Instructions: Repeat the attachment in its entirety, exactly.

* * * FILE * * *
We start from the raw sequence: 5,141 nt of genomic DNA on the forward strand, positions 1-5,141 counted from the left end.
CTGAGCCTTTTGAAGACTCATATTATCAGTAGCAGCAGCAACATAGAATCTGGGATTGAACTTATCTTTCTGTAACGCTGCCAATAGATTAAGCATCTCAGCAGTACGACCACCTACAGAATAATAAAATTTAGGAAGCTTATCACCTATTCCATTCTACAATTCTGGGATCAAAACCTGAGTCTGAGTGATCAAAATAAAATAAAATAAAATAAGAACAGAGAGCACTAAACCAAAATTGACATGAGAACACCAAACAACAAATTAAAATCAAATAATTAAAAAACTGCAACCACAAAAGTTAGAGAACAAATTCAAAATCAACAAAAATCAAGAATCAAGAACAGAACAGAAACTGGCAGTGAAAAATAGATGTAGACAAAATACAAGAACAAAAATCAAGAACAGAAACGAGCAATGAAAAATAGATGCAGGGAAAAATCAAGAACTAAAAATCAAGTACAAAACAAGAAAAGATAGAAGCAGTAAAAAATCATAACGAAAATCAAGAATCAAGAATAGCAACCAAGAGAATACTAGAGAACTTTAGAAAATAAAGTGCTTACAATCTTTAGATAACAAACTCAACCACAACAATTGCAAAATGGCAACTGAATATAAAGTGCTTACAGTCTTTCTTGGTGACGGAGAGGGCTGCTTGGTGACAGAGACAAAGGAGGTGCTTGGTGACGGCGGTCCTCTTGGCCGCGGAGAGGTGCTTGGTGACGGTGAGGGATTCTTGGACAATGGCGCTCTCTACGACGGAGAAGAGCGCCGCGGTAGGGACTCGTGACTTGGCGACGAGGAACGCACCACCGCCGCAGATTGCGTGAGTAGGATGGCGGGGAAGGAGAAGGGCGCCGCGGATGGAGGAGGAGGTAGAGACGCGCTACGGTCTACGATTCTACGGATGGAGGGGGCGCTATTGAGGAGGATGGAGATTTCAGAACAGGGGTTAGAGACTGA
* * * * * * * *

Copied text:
We start from the raw sequence: 5,141 nt of genomic DNA on the forward strand, positions 1-5,141 counted from the left end.
CTGAGCCTTTTGAAGACTCATATTATCAGTAGCAGCAGCAACATAGAATCTGGGATTGAACTTATCTTTCTGTAACGCTGCCAATAGATTAAGCATCTCAGCAGTACGACCACCTACAGAATAATAAAATTTAGGAAGCTTATCACCTATTCCATTCTACAATTCTGGGATCAAAACCTGAGTCTGAGTGATCAAAATAAAATAAAATAAAATAAGAACAGAGAGCACTAAACCAAAATTGACATGAGAACACCAAACAACAAATTAAAATCAAATAATTAAAAAACTGCAACCACAAAAGTTAGAGAACAAATTCAAAATCAACAAAAATCAAGAATCAAGAACAGAACAGAAACTGGCAGTGAAAAATAGATGTAGACAAAATACAAGAACAAAAATCAAGAACAGAAACGAGCAATGAAAAATAGATGCAGGGAAAAATCAAGAACTAAAAATCAAGTACAAAACAAGAAAAGATAGAAGCAGTAAAAAATCATAACGAAAATCAAGAATCAAGAATAGCAACCAAGAGAATACTAGAGAACTTTAGAAAATAAAGTGCTTACAATCTTTAGATAACAAACTCAACCACAACAATTGCAAAATGGCAACTGAATATAAAGTGCTTACAGTCTTTCTTGGTGACGGAGAGGGCTGCTTGGTGACAGAGACAAAGGAGGTGCTTGGTGACGGCGGTCCTCTTGGCCGCGGAGAGGTGCTTGGTGACGGTGAGGGATTCTTGGACAATGGCGCTCTCTACGACGGAGAAGAGCGCCGCGGTAGGGACTCGTGACTTGGCGACGAGGAACGCACCACCGCCGCAGATTGCGTGAGTAGGATGGCGGGGAAGGAGAAGGGCGCCGCGGATGGAGGAGGAGGTAGAGACGCGCTACGGTCTACGATTCTACGGATGGAGGGGGCGCTATTGAGGAGGATGGAGATTTCAGAACAGGGGTTAGAGACTGA